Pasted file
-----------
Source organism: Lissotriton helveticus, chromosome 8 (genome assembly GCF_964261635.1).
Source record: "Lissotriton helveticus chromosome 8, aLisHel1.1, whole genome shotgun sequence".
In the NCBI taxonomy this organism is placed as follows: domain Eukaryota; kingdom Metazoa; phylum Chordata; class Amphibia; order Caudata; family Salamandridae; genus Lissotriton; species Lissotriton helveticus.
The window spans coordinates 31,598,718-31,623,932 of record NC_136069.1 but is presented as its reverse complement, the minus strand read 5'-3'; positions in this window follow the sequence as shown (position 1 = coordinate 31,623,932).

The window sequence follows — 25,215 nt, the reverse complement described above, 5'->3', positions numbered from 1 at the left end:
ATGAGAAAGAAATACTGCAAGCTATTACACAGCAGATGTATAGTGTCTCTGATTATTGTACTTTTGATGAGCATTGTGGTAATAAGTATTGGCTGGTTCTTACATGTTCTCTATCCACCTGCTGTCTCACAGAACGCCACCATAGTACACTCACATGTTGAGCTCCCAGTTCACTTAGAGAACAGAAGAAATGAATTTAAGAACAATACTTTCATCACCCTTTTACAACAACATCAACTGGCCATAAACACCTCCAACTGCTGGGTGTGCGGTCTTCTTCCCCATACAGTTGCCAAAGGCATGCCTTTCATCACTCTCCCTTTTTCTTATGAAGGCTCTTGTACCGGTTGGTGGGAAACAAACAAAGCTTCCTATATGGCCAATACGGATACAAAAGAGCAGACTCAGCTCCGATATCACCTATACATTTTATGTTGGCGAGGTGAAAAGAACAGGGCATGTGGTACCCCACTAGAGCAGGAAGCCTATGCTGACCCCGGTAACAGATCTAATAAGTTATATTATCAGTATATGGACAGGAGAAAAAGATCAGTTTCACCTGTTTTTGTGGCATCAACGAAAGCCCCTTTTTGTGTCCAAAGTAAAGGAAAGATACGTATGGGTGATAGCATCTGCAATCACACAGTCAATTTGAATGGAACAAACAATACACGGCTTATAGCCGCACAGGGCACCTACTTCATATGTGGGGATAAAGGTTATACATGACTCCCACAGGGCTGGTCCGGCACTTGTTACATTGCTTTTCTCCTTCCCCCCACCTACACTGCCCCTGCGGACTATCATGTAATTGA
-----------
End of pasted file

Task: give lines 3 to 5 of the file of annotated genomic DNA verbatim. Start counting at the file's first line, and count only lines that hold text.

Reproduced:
In the NCBI taxonomy this organism is placed as follows: domain Eukaryota; kingdom Metazoa; phylum Chordata; class Amphibia; order Caudata; family Salamandridae; genus Lissotriton; species Lissotriton helveticus.
The window spans coordinates 31,598,718-31,623,932 of record NC_136069.1 but is presented as its reverse complement, the minus strand read 5'-3'; positions in this window follow the sequence as shown (position 1 = coordinate 31,623,932).

The window sequence follows — 25,215 nt, the reverse complement described above, 5'->3', positions numbered from 1 at the left end: